The In Memoriam part was so late in the show, I was worried they were going to leave it out. I’m glad they left it in, but I wish the images had filled the screen like usual. The almost MTV-style camerawork focusing on various monitors hanging in the auditorium caused people’s names to be cut off or too small to read.

    I liked that they presented the two lead acting awards in between Best Director and Best Picture, especially since the same movie tends to get both and this year the same five movies were nominated for both.

    As far as Hugh Jackman, he was definitely pretty good, but he didn’t seem to have a whole lot to do other than the opening, one or two musical numbers, and the closing.

  • Best Oscars Ever. There, I said it.

    Were there some issues, of course… but this was leaps and bounds above previous years. And the ten people I was watching with all agreed.

    We *loved* the previous winners individually recognizing the nominees. While some of the pairings were odd, moments like DeNiro/Penn and Maclaine/Hathaway were golden. And the laughing fit we had when Michael Douglas proclaimed Frank Langella the best Nixon ever NEXT TO ANTHONY HOPKINS! GOLD!!!!

    When it was over, we all sat around thinking…. wow, this is the first time I wasn’t tired and bored by the end. Five Stars!

  • Steve

    “I loved it… I really really loved it.”

    Gayest thing you’ve ever said. And there was some stiff competition.

  • allie

    Hugh Jackman, sigh…. He’s wonderful. I loved that you could see him cracking up in parts and trying to hold it together. For those who criticise him as being “cheesy”, well that was the point! They didn’t want boring and stuffy or comedians who can only crack mean jokes. They wanted entertainment this year and that is what Hugh delivered. Deborah is one lucky lady! The acceptance speech by Heath’s family was wonderful. (On a side note, I was suprised that Anne Hathaway could sing. I thought her acting was terrible, but she can certainly hold a tune).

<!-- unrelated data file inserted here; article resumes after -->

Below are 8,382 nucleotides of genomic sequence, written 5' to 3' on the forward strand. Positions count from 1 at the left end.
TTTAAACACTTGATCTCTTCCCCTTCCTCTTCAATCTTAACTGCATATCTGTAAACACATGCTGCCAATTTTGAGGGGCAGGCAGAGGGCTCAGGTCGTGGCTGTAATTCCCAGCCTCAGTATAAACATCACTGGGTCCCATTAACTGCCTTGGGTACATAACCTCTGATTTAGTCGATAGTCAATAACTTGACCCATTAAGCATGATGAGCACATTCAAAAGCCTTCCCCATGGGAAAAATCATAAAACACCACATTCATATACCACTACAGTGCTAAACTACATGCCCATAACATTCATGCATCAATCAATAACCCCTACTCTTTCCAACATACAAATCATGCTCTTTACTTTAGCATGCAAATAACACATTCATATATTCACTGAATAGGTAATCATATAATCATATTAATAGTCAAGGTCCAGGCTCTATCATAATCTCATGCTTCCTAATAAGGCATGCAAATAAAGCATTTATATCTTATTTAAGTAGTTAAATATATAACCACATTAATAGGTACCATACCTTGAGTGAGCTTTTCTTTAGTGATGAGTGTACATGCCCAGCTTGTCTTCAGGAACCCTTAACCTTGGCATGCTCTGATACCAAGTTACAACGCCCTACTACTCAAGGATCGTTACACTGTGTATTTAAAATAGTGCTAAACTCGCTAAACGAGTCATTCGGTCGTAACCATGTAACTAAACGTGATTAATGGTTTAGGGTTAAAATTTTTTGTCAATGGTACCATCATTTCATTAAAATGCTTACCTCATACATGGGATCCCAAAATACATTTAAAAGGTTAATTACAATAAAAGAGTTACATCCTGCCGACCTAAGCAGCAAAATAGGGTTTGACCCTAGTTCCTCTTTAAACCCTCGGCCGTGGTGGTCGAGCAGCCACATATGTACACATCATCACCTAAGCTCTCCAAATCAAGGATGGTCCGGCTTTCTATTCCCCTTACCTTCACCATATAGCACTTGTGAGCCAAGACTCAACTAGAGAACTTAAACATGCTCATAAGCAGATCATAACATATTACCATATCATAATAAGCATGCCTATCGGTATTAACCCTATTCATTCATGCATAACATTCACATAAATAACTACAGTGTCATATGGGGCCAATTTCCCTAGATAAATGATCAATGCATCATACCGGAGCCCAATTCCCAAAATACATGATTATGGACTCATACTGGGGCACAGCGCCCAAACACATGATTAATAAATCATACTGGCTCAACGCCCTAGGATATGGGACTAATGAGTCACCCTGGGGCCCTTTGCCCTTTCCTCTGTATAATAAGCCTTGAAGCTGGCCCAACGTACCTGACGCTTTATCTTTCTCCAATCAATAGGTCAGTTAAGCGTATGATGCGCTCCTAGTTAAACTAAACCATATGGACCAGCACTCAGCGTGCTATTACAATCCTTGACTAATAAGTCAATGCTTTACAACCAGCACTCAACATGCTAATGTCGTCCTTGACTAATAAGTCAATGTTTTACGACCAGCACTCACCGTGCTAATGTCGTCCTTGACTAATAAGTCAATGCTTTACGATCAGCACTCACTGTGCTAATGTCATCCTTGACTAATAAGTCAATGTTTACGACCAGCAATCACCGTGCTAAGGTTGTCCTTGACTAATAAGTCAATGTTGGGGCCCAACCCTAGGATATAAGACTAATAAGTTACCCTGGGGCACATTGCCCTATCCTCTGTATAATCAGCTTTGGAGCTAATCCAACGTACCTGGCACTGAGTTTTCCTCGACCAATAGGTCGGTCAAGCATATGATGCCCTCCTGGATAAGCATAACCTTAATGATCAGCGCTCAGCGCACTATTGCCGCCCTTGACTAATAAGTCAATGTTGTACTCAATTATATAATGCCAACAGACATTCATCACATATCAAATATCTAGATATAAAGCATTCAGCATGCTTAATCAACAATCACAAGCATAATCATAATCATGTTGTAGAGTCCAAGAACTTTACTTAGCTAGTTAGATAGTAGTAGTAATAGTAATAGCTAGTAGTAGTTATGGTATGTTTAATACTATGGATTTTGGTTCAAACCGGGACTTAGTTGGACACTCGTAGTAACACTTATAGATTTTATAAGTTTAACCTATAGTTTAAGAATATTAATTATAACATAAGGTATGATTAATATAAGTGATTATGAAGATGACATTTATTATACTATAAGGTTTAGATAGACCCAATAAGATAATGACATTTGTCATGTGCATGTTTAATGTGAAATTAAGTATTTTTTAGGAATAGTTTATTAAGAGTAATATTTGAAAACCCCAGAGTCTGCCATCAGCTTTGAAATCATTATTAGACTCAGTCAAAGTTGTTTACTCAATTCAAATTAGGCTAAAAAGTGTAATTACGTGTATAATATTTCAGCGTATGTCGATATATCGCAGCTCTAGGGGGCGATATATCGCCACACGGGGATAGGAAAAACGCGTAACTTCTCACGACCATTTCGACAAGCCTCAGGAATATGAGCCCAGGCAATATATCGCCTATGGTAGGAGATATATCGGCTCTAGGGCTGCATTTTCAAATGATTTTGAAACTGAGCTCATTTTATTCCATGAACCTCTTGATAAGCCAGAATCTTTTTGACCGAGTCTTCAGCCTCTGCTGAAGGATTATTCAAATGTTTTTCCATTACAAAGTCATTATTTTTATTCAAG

• thenewwine

    I was appalled at the “In Memorium” segment! Queen Latifah’s song was beautiful but the moving camera work and distance from the screens made it nearly impossible to see even the names of the dearly departed.
    And where was Heath?? As well as Majel Barrett?? Who was the first person?
    Couldn’t see! Couldn’t tell!

  • thenewwine,
    I too was wondering where Heath was in the ‘In Memoriam’ segment.

    jeffrey bryan,
    great point about Michael Douglas’ inadvertent shot at Anthony Hopkins

  • wing tezuka

    i remebered Heath was in last year’s “in memoriam” clips

  • Because Heath actually died before the 2008 Oscars, he was actually featured in the “In Memoriam” of last years Oscars.

  • Ace

    I think the Queen Latifah thing was an attempt to keep people from clapping. Which is seriously rude when they clap really loudly for one person and not another, talk about a weird popularity contest. But clearly it didn’t work.

    And yes, Heath was in last year’s memorial.

  • grumpyoldman

    Since none of those movies played anywhere around here, I watched the NASCAR race instead.